Taiwan is ramping up its efforts to rescue Lee Ming-che, a Taiwanese rights activist who has been imprisoned by China since March of this year. Taiwan’s government officials admitted that the previous low-key approach has not produced tangible result, and vowed to be take a more active posture to pressure Chinese regime on the other side of the strait to release the imprisoned citizen of Taiwan.
Lee disappeared in late March 2017 when he attempted to enter China via Zhuhai, Guangdong, from Macau. Chinese regime later confirmed that Lee has been detained and charged with “subversion”. According to reports, Lee has sent books to friends in China interested in human rights, and has engaged in activities in support of Chinese human rights advocates. Prior to his advocacy work, Lee also worked for Taiwan’s Democratic Progressive Party for a number of years.
Lee is notable for being the first ever Taiwanese citizen to be recorded as a political prisoner in China by the political prisoner database maintained by U.S. Congressional Executive Commission On China (CECC). Lee’s case has also been widely reported by media in and outside of Taiwan, while Lee’s supporters and human rights groups around the world have been calling for Chinese regime to release him immediately.
Since March Taiwanese government had adopted a mostly low-key approach to the case, despite pledge from the officials that President Tsai Ing-wen’s administration would do everything in its capacity to help Lee. There were reports that some of President Tsai’s close advisors wish to avoid confrontation with the Chinese regime over Lee’s case, as they see maintaining stability of the cross-strait relations as more important than other concerns.
This was in sharp contrast to Lee’s wife Lee Ching-yu, who has launched a relentless and high profile public campaign to seek her husband’s release. To increase public awareness of her husband’s case, she had traveled to the United States in May and testified at a House Foreign Affair Committee hearing at the U.S. Congress. Her Congressional testimony and meetings with various human rights NGOs and also Trump administration officials have been widely reported by Taiwanese and international media.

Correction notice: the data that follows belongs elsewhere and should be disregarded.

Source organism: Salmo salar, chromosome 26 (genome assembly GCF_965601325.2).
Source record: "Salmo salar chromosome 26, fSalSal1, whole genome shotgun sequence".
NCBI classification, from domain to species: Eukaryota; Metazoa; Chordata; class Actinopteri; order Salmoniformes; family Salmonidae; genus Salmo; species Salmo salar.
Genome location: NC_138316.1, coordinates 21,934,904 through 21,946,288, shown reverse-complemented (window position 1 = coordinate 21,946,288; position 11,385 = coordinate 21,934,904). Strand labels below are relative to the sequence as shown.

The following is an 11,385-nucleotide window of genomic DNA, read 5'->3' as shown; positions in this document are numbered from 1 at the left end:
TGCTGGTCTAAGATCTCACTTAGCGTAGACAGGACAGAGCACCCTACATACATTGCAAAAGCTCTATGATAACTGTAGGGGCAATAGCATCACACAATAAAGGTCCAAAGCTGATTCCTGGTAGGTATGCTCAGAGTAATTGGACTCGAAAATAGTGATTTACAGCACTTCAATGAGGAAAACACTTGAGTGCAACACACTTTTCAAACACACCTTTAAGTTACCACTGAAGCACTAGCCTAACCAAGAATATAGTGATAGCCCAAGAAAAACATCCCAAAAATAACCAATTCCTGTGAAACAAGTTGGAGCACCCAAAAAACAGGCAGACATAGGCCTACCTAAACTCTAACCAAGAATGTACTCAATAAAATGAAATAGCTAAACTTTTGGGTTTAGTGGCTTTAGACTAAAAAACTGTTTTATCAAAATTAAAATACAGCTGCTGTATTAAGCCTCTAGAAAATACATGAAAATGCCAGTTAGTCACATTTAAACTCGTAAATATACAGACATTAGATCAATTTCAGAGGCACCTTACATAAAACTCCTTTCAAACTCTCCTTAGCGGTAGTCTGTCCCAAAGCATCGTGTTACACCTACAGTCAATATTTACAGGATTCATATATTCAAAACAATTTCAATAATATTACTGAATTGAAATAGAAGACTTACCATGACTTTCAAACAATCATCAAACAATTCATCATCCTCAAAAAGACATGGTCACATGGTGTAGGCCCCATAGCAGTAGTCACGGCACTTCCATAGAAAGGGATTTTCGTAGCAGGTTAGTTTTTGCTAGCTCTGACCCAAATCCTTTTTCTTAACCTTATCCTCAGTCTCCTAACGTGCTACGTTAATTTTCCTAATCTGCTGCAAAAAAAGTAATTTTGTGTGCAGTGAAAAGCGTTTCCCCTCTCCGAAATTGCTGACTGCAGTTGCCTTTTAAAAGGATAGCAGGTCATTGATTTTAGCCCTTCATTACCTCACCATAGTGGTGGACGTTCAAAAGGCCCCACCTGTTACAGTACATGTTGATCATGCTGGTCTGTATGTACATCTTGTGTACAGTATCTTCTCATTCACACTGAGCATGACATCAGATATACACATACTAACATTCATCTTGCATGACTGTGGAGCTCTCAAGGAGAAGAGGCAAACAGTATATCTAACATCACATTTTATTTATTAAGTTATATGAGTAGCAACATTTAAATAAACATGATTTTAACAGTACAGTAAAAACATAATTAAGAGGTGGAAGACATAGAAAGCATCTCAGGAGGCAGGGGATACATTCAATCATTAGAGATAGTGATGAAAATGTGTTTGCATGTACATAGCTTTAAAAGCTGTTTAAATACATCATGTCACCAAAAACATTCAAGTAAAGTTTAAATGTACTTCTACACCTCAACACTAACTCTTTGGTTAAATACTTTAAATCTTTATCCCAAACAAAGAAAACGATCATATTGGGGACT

Previously Taiwanese media had reported on the frictions between Lee’s wife, human rights activists and NGOs campaigning for Lee’s case on the one side, and the Taiwan’s Tsai government on the other side. Unnamed official close to President Tsai was quoted as saying that Lee Ching-yu’s trip to the U.S. “draw too much attention”, and that she should “lay low” and avoid attacking the Chinese regime publicly if she wants to see her husband released. The Tsai administration later denied having made such comment.
In response to mounting public pressure, however, Taiwan’s Mainland Affairs Council held a multi-agencies meeting on July 28 with Lee’s wife and representatives from other human rights NGOs. In the meeting Taiwanese officials formally agreed to take a more active posture to help with Lee’s case, as reported by Taiwan’s Storm Media.
Yang Hsien-hung, the chairman of the Taiwan Association for China Human Rights and a well-known human rights advocate who accompanied Lee Ching-yu to the U.S. in May, said that officials who attended the meeting included those from Taiwan’s Ministry of Foreign Affairs and Ministry of Justice. Besides pledging to increase government’s effort to help with Lee’s case, officials also vowed not to accept third party intermediate to negotiate with China on Taiwan’s behalf – an approach that favored by the Chinese regime as it would represent a degradation of Taiwan’s sovereignty.
“[Taiwanese] government should not be fooled by the propaganda of the Chinese Communist Party,” said Yang Hsien-hung, who has criticized the perceived inaction on the part of the Taiwanese government to help with Lee’s rescue effort, “Lee’s case is one that concerns human rights and values and deserves to be treated as such.”
Russell Hsiao, Executive Director of the Washington D.C. based think tank Global Taiwan Institute, said that Tsai administration should be applauded for attempting to take more steps to secure Lee’s release. Hsiao also said that the United States sent a “reassuring signal” to Taiwan by having Matt Pottinger, the National Security Council’s Senior Director for Asia meeting with Lee’s wife during her visit to Washington in May. United States can and should do more to help securing Lee’s release, said Hsiao.
Beside Taiwanese government, United Nations Human Rights Committee’s Working Group on Enforced or Involuntary Disappearances has also taken on Lee’s case and invited his family to give testimony to a conference in Geneva in September. The European Union Parliament also passed a resolution last month urging Beijing to release the imprisoned Taiwanese activist.